Advice for parents returning to education

If you have kids, you’re probably either dreading or cheering for the day they’ll finally head out to college. Maybe a bit of both. But while there are plenty of survival guides for parents sending the offspring off to college, the reverse happens more often than you’d think.

Parents return to education for many reasons. A stay-at-home caregiver may need a refresher course to step back into the workforce when the kids are old enough to head back to school themselves. Your first career might be less rewarding, offer fewer opportunities in your area, or not be as good a fit for you as you’d hoped, and you need to study and gain the skills to change course. Maybe your career is taking off, and you need to upgrade your education with continuing or specialist coursework or degrees to keep growing and access new opportunities.

Whether you’re reentering the workforce, pivoting to a new career, or looking to level up your skills and credentials, returning to education can be a valuable and much-needed step. However, chances are your life already feels full to the brim, and making time for work, family, and studies may seem like a lot to take on right now. Here are five tips to make the most of your investment and experience:

Identify your goals

You need a solid plan before you take action. Why are you heading back to school? What do you hope to accomplish? What are the costs and benefits you will face?

You’ll be more motivated during your studies and get more value out of your education after you have completed it if you identify your goals ahead of time. Be specific. Where do you see yourself in a year, five years, ten? Is this course of education going to get you there? Are there reliable, relevant examples of other people that have used it to achieve the results you hope for? What does the future of the field or industry you’re studying look like?

You don’t want to invest time, energy, and finances in your education if it won’t help you reach your goals. That said, your goals don’t have to be based on a title or annual salary. It’s perfectly valid to return to education out of a love of learning, for personal development, and for your own interest. On the flip side, you’re going to be frustrated if you pursue a course of study hoping for a certain job or career trajectory and discover afterwards that it didn’t get you any closer to your goal.

Schedule some sleep

This tip is simple: your brain needs sleep to learn, problem solve, and retain information. You’ll do better in your education if you can get plenty of sound sleep. As you’re coming up with a plan for going back to school, take into account your real capacity to manage your schedule. It’s better to do part-time education, learn at your own pace, or otherwise adjust your studies to avoid overcommitting and performing poorly because you were too overloaded to hold on to the things you’ve learned and apply them. You can see a full description of associate’s degree programs and other qualifications from colleges that offer online and remote learning; a very productive way to learn amidst a busy schedule.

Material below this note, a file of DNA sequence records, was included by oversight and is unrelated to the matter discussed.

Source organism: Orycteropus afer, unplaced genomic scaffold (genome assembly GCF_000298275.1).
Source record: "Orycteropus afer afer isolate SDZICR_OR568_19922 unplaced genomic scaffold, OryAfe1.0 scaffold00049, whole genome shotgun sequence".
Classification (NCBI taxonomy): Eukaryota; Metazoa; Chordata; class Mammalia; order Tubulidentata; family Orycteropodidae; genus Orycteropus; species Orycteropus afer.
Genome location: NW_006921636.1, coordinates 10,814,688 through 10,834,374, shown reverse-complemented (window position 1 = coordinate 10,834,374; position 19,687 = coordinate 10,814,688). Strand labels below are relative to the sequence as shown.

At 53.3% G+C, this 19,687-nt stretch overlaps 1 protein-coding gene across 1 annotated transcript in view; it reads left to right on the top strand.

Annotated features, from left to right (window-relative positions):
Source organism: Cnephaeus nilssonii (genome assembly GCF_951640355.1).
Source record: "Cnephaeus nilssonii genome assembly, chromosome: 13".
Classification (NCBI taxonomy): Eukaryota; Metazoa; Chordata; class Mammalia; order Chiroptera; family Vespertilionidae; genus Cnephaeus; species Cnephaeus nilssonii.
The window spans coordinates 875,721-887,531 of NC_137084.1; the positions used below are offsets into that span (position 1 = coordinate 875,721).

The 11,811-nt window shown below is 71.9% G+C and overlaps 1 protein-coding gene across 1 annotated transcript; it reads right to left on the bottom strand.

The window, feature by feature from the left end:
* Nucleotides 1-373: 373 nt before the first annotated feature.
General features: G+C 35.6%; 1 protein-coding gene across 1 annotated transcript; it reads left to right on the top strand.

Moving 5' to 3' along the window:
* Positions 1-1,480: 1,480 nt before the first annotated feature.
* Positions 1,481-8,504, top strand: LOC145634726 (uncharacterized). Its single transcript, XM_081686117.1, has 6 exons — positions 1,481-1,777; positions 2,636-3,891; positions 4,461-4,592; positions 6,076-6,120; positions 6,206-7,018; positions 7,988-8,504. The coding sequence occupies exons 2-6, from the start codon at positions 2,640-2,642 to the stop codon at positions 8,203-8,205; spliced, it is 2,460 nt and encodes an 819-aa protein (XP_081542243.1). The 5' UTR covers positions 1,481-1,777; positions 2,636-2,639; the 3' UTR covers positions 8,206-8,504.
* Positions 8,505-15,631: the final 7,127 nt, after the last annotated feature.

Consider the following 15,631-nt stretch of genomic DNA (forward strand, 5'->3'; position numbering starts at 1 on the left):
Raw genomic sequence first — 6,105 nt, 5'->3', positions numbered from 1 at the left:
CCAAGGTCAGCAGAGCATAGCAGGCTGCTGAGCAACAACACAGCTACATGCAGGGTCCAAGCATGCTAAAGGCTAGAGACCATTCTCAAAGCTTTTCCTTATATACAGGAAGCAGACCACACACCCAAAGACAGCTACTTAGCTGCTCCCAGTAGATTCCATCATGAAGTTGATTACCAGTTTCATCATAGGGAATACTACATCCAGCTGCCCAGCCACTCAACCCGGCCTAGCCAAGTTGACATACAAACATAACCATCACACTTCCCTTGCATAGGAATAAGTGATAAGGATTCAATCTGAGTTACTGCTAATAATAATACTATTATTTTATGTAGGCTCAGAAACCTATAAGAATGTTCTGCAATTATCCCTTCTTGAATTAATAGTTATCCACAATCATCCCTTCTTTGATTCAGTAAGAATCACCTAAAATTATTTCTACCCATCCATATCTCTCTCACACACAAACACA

Find an outlet

Not for your laptop. Find an outlet for stress, frustration, anxiety etc. When tests, projects, or papers loom, the accumulated stress will need to be defused before it explodes all over your family or makes you ill. Figure out what works for you, schedule it in, and make it a priority. Letting off steam (and getting enough sleep!) will help you learn and perform better, and keep your relationships happy at the same time.

Apply for funding

Adult students often have more sources of funding available than they realize. Look for regional, national, and interest-based funding sources if financing your return to education is a concern. While some grants and student loans are location-based, others may be related to a hobby, personal background, social or faith-based community, or field of interest. Employers may also be a source of funding; some workplaces will invest in your education to create a more qualified workforce internally. Others are facing a skills shortage and are motivated to train potential employees to fill the gaps.

Involve the family

While the pressure will be on you as the student to meet the requirements of your course of study, engaging your whole family in the experience will improve your outcomes and connection. Communicate your needs, schedule, and challenges, and enlist family member’s support and understanding. Awareness of what you’re facing and actionable things they can do (or not do) to help will make you a team and reduce the friction during this new chapter of your lives.

Pursuing education as a parent can be challenging, but it is absolutely necessary to meet some goals. Identify what you hope to get out of the experience, invest in sleep and other stress-busting activities to maximize your outcomes, investigate sources of funding, and enlist the whole family to help you make the most out of your studies.